It was a base display, rooted in prejudice (while allegedly suggesting prejudice of others) and Kelly even managed to display his own racist ignorance; he drew one member shouting out “Muslim!” while Ramaswamy is an avowed Hindu. This entry was so bad that the paper issued a follow-up apology editorial and announced it was severing its relationship with the cartoonist.


Distinguished Sports Reporting 

  • WMAZ Channel 13 News

In a blistering report, the local Central Georgia station announced that its minor league baseball team has come under fire from a doctor’s group…located in Washington state. This group — known for promoting a vegan diet for better health — has taken exception to the fact that the team is called the Macon Bacon. They wear uniforms resembling the meat product, and the mascot has been a fan-favorite named Kevin. 

It goes without saying that this gaggle of hippie physicians is not swaying minds, not when the stadium sells team-themed foods that are both appropriate and damned tempting by sound: 

The Bacon’s current food menu features items like 6 Degrees of Kevin Bacon, Bacon Wrapped Bacon, Steak Cut Bacon, Bacon Cheeseburger, Bacon Dog, Bacon Loaded Cheese Fries, Bacon Loaded Mac N Cheese, and Bacon Chips.



Distinguished Explanatory Reporting

  • Christine Romans – CNN

With Bud Light sales continuing to fall flat, there was a reality that many in the press were forced to report on, and that was the esteemed beer label losing its decades-long standing as the top-selling brand in the country. However, the freefall resulting from backlash against the promotional partnering with trans-influencer Dylan Mulvany is a pure sign of a market repudiation of the media push for trans activists, and as such, it could not be addressed in an honest fashion. Otherwise, the press would have to admit its propaganda efforts have failed to sway the public, and that is something that can never take place.

As a result, CNN covered the news, with John Berman introducing a segment about the brand’s demise, barely admitting the public repudiation, and then business correspondent Christine Romans came on to try to pass the blame onto anything else besides the Mulvaney controversy.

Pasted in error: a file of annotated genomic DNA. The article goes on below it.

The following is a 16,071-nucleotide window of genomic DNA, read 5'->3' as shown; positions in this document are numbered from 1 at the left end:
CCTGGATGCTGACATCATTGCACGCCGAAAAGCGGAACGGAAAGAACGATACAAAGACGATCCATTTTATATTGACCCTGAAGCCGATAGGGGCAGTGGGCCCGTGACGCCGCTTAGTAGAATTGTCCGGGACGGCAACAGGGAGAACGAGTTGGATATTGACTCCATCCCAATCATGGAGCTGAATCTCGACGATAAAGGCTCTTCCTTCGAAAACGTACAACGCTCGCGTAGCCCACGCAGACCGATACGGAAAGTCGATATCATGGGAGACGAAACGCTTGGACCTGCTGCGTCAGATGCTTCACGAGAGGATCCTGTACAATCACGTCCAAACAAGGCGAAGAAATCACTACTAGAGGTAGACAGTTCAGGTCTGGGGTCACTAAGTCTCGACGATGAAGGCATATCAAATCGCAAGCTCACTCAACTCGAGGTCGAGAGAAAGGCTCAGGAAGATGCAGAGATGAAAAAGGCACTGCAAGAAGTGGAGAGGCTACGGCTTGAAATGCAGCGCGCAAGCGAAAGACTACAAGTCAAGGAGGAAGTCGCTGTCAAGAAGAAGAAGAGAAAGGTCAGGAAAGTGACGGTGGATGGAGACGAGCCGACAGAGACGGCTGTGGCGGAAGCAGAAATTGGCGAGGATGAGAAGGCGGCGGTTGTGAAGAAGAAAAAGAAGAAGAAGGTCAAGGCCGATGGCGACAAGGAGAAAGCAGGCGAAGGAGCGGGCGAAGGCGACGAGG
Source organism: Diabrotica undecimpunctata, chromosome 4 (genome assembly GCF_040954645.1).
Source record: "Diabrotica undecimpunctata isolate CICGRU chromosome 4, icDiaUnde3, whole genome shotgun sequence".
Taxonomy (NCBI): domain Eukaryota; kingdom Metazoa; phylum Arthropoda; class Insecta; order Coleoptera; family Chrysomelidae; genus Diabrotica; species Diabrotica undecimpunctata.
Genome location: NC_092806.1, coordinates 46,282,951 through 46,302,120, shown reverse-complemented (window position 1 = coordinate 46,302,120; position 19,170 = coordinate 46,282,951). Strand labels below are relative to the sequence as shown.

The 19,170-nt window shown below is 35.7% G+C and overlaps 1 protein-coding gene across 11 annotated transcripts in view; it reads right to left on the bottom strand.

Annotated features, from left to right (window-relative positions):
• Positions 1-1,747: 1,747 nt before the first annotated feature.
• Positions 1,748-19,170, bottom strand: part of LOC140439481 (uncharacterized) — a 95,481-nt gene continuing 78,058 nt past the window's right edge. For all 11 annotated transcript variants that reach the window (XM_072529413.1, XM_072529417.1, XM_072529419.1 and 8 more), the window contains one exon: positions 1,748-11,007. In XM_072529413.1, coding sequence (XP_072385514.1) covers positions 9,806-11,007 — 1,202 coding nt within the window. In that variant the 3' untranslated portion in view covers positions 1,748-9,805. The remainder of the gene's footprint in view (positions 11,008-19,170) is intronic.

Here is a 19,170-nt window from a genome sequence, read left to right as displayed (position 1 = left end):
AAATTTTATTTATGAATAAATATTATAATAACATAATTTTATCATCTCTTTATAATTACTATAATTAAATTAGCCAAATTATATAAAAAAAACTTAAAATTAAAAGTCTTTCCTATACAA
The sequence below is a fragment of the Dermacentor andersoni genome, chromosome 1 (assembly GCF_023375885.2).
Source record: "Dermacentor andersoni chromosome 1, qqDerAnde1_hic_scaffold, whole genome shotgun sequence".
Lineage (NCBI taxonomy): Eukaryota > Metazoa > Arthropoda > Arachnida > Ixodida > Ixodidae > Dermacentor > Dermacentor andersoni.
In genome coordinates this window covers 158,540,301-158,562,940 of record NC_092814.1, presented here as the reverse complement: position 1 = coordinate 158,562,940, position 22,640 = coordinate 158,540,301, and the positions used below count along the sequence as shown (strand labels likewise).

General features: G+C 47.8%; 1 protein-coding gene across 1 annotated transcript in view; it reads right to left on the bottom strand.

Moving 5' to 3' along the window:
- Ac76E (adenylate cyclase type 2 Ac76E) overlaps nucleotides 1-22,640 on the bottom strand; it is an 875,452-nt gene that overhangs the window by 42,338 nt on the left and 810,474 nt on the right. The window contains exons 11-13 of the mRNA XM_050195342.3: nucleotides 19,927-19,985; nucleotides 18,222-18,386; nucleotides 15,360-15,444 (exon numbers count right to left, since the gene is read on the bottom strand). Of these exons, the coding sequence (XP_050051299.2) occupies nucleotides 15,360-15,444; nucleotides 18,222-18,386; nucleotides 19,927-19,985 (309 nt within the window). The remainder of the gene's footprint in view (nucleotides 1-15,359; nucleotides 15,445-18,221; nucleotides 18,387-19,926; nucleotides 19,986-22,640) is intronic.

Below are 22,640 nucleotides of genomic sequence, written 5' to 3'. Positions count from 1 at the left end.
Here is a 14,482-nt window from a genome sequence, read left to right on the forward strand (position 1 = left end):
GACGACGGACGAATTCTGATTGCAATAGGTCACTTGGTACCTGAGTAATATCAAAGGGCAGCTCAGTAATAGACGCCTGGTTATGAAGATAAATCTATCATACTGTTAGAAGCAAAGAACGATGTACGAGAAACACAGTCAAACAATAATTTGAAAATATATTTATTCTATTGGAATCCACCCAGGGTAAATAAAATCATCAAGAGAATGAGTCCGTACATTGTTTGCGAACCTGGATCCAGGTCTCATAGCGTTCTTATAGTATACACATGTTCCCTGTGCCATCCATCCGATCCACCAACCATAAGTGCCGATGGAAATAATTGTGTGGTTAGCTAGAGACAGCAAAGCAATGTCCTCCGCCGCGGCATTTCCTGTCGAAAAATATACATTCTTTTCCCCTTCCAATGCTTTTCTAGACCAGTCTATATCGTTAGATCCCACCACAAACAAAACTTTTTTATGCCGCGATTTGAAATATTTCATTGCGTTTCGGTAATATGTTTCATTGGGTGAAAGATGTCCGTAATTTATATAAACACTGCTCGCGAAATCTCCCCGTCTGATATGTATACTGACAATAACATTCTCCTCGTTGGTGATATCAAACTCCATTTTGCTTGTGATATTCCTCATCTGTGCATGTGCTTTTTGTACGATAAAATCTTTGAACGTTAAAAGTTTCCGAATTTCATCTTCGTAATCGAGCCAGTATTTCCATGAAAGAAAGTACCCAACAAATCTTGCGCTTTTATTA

8.4 percent of—of beer sales in May belong to Modelo, only 7.3 percent, Bud Light. Now, you’re right, there’s some changing tastes happening and also this is the month of May. There’s Cinco de Mayo, there’s also a really clever advertising promotion campaign from Modelo. And changing tastes. Analysts tell us that already there’s been an affinity, growing affinity for Mexican beer and spirits for some time now. So that’s sort of a tipping point that you’re seeing here.


Cinco de Mayo has been a reality for years. And beer drinkers do not shift their tastes in a massive market fashion in a matter of a few weeks. Even when Romans brings up Mulvaney, there is the desperate need to couch it as little more than a curious side note in this sales implosion.

The transgender influencer who had one can, one customized can of Bud Light, and did an Instagram post, and conservative media and conservative social media went on a very full, full, forceful boycott of—of the beer, and so that is one other kind of factor here at play.

Distinguished Cultural Commentary

  • Adam Flemming Petty – The Atlantic

This column is dedicated to lobbying for our retail and grocery stores to be managed differently to curtail a plethora of branding selections made available to consumers. In an article positioned as a brilliant think-piece about the nature of our grocery stores, we get a therapist’s couch session about the emotional torment Mr. Petty experiences while shopping for food – due to too many options. 

This writer calls for stores to limit the number of items offered for purchase because he becomes flummoxed when faced with making a decision. Yes, seriously – Adam here admits to having a gripping dose of anxiety when he looks at store shelves filled with shopping choices.

I froze in the orange-juice aisle of a big-box store. So many different brands lay before me: Minute Maid, Simply, Tropicana, Dole, Florida’s Natural, Sunny D—not to mention the niche organic labels. And each brand offered juices with various configurations of pulp, vitamins, and concentrate. The sheer plenitude induced a kind of paralysis: Overwhelmed by the choices on offer, I simply could not make one. I left the store without any orange juice.